1. (a)

S has a fixed point in $U ¯$, or

2. (b)

there exist u U and λ (0, 1) such that u = λSu.

Theorem 2.2 [, p. 62] Let P C l [0, ∞). Then P is compact in C l [0, ∞) if the following hold:

1. (a)

P is bounded in C l [0, ∞).

2. (b)

Any y P is equicontinuous on any compact interval of [0, ∞).

3. (c)

P is equiconvergent, i.e., given ε > 0, there exists T(ε) > 0 such that |y(t) - y(∞)| < ε for any tT(ε) and y P.

## 3 Existence results for (1.1) in (C[0, T]) n

Let the Banach space B = (C[0, T]) n be equipped with the norm:

$∥ u ∥ = max 1 ≤ i ≤ n sup t ∈ [ 0 , T ] ∣ u i ( t ) ∣ = max 1 ≤ i ≤ n ∣ u i ∣ 0$

where we let |u i | 0 = sup t[0,T]|u i (t)|, 1 ≤ in. Throughout, for u B and t [0, T], we shall denote

$∥ u ( t ) ∥ = max 1 ≤ i ≤ n ∣ u i ( t ) ∣ .$

Moreover, for each 1 ≤ in, let 1 ≤ p i be an integer and q i be such that $1 p i + 1 q i =1$. For $x∈ L p i [ 0 , T ]$, we shall define

$x p i = ∫ 0 T ∣ x ( s ) ∣ p i d s 1 p i , 1 ≤ p i < ∞ ess sup s ∈ [ 0 , T ] ∣ x ( s ) ∣ , p i = ∞ .$

Our first existence result uses Theorem 2.1.

Theorem 3.1 For each 1 ≤ in, assume (C1)- (C4) hold where

(C1) h i C[0, T], denote H i ≡ sup t [0, T]|h i (t)|,

(C2) f i : [0, T] × n is a $L q i$-Carathéodory function:

1. (i)

the map u α f i (t, u) is continuous for almost all t [0, T],;

2. (ii)

the map t α f i (t, u) is measurable for all u n ;

3. (iii)

for any r > 0, there exists $μ r , i ∈ L q i [ 0 , T ]$ such that |u| ≤ r implies |f i (t, u)| ≤ μ r,i (t) for almost all t [0, T];

(C3) $g i t ( s ) = g i ( t , s ) ∈ L p i [ 0 , T ]$ for each t [0, T];

(C4) the map $t↦ g i t$ is continuous from [0, T] to $L p i [ 0 , T ]$.

In addition, suppose there is a constant M > 0, independent of λ, with ||u|| ≠ M for any solution u (C[0, T])nto

$u i ( t ) = λ h i ( t ) + ∫ 0 T g i ( t , s ) f i ( s , u ( s ) ) d s , t ∈ [ 0 , T ] , 1 ≤ i ≤ n ( 3 . 1 ) λ$

for each λ (0, 1). Then, (1.1) has at least one solution in (C[0, T]) n .

Proof Let the operator S be defined by

$S u ( t ) = ( S 1 u ( t ) , S 2 u ( t ) , … , S n u ( t ) ) , t ∈ [ 0 , T ]$
(3.2)

where

$S i u ( t ) = h i ( t ) + ∫ 0 T g i ( t , s ) f i ( s , u ( s ) ) d s , t ∈ [ 0 , T ] , 1 ≤ i ≤ n .$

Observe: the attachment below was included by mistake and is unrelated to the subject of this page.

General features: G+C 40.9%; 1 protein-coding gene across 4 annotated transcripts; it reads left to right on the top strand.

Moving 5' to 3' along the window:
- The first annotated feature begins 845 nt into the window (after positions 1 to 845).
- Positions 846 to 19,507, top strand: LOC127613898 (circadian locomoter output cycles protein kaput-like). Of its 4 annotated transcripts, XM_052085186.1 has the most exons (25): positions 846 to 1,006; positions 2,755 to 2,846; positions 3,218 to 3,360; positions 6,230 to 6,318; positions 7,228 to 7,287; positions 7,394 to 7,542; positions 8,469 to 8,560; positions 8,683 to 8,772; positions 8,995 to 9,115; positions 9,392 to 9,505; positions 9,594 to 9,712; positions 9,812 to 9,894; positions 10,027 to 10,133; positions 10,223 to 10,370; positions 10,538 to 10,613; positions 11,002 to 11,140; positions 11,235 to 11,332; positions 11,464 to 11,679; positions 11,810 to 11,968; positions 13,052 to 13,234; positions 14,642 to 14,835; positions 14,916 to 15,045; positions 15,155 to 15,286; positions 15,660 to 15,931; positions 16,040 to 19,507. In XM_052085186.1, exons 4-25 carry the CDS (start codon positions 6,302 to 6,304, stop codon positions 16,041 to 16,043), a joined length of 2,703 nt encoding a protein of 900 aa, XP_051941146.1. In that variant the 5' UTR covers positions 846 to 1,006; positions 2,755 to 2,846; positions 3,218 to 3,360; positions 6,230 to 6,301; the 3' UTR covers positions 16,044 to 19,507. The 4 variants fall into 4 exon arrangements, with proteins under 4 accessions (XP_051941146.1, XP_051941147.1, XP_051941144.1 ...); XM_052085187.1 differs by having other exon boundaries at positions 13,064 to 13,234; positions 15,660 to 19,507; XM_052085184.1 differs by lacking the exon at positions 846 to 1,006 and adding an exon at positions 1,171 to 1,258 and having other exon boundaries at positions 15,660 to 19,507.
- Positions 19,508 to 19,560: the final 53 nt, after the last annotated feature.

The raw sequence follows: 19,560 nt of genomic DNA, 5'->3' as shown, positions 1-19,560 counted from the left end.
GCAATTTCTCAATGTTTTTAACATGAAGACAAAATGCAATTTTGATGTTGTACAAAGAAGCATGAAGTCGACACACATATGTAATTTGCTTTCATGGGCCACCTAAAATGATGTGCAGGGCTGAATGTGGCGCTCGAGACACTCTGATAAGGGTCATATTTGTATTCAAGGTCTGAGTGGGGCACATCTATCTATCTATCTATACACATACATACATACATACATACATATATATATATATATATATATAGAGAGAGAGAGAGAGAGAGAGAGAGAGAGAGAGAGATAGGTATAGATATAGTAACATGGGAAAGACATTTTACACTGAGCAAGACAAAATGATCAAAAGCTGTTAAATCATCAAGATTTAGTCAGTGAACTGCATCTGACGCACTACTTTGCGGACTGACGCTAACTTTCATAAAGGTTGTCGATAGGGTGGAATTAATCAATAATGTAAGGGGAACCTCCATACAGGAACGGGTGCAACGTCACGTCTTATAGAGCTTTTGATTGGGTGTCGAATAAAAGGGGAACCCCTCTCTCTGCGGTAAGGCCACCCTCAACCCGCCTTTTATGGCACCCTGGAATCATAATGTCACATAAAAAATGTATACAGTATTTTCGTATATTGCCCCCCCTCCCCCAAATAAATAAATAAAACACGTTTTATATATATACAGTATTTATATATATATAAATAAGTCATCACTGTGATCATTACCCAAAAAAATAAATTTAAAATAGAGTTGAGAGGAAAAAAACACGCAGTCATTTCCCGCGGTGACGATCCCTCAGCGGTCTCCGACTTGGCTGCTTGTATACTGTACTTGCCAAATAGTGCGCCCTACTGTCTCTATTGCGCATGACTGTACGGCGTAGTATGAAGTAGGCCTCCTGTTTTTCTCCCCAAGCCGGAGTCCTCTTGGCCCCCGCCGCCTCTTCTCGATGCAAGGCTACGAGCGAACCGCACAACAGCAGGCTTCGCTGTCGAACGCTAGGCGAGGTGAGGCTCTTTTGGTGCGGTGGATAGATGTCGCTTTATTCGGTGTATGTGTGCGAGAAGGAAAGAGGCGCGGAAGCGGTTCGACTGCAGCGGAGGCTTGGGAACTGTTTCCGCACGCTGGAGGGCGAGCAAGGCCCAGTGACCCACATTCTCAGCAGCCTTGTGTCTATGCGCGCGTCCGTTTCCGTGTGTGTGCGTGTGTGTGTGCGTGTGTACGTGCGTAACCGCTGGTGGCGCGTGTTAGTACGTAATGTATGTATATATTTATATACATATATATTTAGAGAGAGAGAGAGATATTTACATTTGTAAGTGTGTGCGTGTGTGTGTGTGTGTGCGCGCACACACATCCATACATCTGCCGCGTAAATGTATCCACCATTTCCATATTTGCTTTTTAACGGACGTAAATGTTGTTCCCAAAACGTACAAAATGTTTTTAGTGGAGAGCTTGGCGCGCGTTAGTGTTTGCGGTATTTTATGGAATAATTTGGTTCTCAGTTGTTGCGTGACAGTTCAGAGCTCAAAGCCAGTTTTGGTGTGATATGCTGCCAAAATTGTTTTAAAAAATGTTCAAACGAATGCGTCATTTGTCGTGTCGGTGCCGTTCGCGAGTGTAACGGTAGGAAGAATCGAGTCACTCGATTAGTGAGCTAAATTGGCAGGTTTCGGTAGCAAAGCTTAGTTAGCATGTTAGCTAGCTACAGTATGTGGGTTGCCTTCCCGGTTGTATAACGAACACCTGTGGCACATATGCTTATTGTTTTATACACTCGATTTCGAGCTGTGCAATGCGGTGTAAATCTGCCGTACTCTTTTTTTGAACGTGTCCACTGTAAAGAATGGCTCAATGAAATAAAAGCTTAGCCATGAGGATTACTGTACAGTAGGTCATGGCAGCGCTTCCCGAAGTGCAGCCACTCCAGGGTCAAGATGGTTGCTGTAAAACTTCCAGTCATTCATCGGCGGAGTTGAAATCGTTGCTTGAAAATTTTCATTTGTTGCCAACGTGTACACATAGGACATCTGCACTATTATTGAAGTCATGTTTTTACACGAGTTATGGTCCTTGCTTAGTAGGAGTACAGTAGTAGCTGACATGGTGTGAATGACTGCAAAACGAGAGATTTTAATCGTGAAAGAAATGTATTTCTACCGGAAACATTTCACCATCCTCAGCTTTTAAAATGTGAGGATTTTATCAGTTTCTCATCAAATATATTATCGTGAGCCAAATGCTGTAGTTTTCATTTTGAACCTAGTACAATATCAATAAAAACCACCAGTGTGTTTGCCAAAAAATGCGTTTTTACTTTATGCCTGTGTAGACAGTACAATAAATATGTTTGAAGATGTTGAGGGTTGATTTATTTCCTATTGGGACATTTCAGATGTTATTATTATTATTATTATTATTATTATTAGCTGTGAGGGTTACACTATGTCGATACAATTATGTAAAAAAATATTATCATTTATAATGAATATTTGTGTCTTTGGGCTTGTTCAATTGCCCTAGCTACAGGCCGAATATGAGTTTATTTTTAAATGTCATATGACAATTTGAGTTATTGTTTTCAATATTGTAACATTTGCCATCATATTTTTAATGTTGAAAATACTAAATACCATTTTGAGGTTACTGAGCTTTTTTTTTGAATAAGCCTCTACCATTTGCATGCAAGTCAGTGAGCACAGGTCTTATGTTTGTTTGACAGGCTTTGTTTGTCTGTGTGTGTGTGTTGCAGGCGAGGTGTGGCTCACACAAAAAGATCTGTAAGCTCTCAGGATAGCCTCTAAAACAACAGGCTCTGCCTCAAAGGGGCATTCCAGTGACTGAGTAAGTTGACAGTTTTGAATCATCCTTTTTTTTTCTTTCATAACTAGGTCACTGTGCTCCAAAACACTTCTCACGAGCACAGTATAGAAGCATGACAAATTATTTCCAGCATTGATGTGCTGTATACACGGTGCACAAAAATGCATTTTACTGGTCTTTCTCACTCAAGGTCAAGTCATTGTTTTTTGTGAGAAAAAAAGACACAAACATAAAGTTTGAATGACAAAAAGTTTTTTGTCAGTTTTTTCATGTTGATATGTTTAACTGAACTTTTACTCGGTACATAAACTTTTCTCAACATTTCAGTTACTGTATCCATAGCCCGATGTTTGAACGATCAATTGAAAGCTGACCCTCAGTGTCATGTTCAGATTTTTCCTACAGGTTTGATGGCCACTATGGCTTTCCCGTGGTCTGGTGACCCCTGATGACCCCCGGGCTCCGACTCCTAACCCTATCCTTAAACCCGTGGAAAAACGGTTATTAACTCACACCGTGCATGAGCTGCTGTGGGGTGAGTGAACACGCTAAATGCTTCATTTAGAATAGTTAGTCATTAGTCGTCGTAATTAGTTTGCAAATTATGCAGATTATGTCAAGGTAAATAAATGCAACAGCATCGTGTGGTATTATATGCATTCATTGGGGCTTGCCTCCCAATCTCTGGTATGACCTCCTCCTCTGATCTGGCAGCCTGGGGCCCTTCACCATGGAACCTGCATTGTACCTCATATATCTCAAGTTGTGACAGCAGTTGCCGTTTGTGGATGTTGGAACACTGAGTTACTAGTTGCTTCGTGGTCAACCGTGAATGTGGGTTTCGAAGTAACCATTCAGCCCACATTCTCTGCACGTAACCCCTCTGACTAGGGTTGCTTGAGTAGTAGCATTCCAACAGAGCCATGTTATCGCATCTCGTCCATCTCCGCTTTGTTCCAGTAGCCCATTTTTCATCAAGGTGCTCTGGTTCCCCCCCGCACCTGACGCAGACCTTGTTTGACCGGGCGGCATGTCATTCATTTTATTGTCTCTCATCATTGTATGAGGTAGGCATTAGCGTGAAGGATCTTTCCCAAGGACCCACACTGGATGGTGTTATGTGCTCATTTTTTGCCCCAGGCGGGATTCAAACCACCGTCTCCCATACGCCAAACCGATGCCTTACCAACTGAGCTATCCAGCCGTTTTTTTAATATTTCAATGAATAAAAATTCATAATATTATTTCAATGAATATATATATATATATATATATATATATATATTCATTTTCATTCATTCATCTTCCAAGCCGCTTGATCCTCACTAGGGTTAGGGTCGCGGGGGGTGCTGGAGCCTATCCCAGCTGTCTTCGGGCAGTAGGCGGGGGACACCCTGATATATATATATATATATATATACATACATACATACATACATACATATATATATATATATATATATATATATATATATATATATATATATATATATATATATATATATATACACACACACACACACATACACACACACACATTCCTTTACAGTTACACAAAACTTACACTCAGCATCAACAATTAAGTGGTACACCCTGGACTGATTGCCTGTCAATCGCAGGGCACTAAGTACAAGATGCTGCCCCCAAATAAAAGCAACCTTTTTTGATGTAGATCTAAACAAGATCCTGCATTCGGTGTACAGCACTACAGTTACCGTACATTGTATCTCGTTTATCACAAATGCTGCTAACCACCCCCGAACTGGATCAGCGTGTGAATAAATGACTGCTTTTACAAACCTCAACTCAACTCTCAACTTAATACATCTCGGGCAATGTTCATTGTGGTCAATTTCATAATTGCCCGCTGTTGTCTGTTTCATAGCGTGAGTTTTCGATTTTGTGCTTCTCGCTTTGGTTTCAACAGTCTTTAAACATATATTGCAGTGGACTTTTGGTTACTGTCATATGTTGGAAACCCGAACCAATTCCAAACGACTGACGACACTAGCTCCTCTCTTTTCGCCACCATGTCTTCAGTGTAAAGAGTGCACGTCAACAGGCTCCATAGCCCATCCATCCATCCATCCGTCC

(3.3)

Clearly, the system (1.1) is equivalent to u = Su, and (3.1) λ is the same as u = λSu.

Note that S maps (C[0, T])ninto (C[0, T]) n , i.e., S i : (C[0, T]) nC[0, T], 1 ≤ in. To see this, note that for any u (C[0, T]) n , there exits r > 0 such that ||u|| < r. Since f i is a $L q i$-Carathéodory function, there exists $μ r , i ∈ L q i [ 0 , T ]$ such that |f i (s, u)| ≤ μ r,i (s) for almost all s [0, T]. Hence, for any t 1, t 2 [0, T], we find for 1 ≤ in,

$∣ S i u ( t 1 ) - S i u ( t 2 ) ∣ ≤ ∣ h i ( t 1 ) - h i ( t 2 ) ∣ + ∫ 0 T ∣ g i t 1 ( s ) - g i t 2 ( s ) ∣ p i d s 1 p i μ r , i q i → 0$
(3.4)

as t 1t 2, where we have used (C1) and (C3). This shows that S : (C[0, T]) n → (C[0, T]) n .

Next, we shall prove that S : (C[0, T])n→ (C[0, T])nis continuous. Let $u m = ( u 1 m , u 2 m , … , u n m ) →u$ in (C[0, T]) n , i.e., $u i m → u i$ in C[0, T], 1 ≤ in. We need to show that Su mSu in (C[0, T]) n , or equivalently S i u mS i u in C[0, T], 1 ≤ in. There exists r > 0 such that ||u m ||, ||u|| < r. Since f i is a $L q i$-Carathéodory function, there exists $μ r , i ∈ L q i [ 0 , T ]$ such that |f i (s, u m )|, |f i (s, u)| ≤ μ r,i (s) for almost all s [0, T]. Using a similar argument as in (3.4), we get for any t 1, t 2 [0, T] and 1 ≤ in:

$∣ S i u m ( t 1 ) - S i u m ( t 2 ) ∣ → 0 and ∣ S i u ( t 1 ) - S i u ( t 2 ) ∣ → 0$
(3.5)

as t 1t 2. Furthermore, S i u m (t) → S i u(t) pointwise on [0, T], since, by the Lebesgue-dominated convergence theorem,

$∣ S i u m ( t ) - S i u ( t ) ∣ ≤ sup t ∈ [ 0 , T ] ∥ g i t ∥ p i ∫ 0 T ∣ f i ( s , u m ( s ) ) - f i ( s , u ( s ) ) ∣ q i d s 1 q i → 0$
(3.6)

as m → ∞. Combining (3.5) and (3.6) and using the fact that [0, T] is compact, gives for all t [0, T],

$∣ S i u m ( t ) - S i u ( t ) ∣ ≤ ∣ S i u m ( t ) - S i u m ( t 1 ) ∣ + ∣ S i u m ( t 1 ) - S i u ( t 1 ) ∣ + ∣ S i u ( t 1 ) - S i u ( t ) ∣ → 0$
(3.7)

as m → ∞. Hence, we have proved that S : (C[0, T])n→ (C[0, T])nis continuous.

Finally, we shall show that S : (C[0, T])n→ (C[0, T])nis completely continuous. Let Ω be a bounded set in (C[0, T])nwith ||u|| ≤ r for all u Ω. We need to show that S i Ω is relatively compact for 1 ≤ in. Clearly, S i Ω is uniformly bounded, since there exists $μ r , i ∈ L q i [ 0 , T ]$ such that |f i (s, u)| ≤ μ r,i (s) for all u Ω and a.e. s [0, T], and hence

$∣ S i u ∣ 0 ≤ H i + sup t ∈ [ 0 , T ] g i t p i ⋅ μ r , i q i ≡ K i , u ∈ Ω .$
(3.8)

Further, using a similar argument as in (3.4), we see that S i Ω is equicontinuous. It follows from the Arzéla-Ascoli theorem [, Theorem 1.2.4] that S i Ω is relatively compact.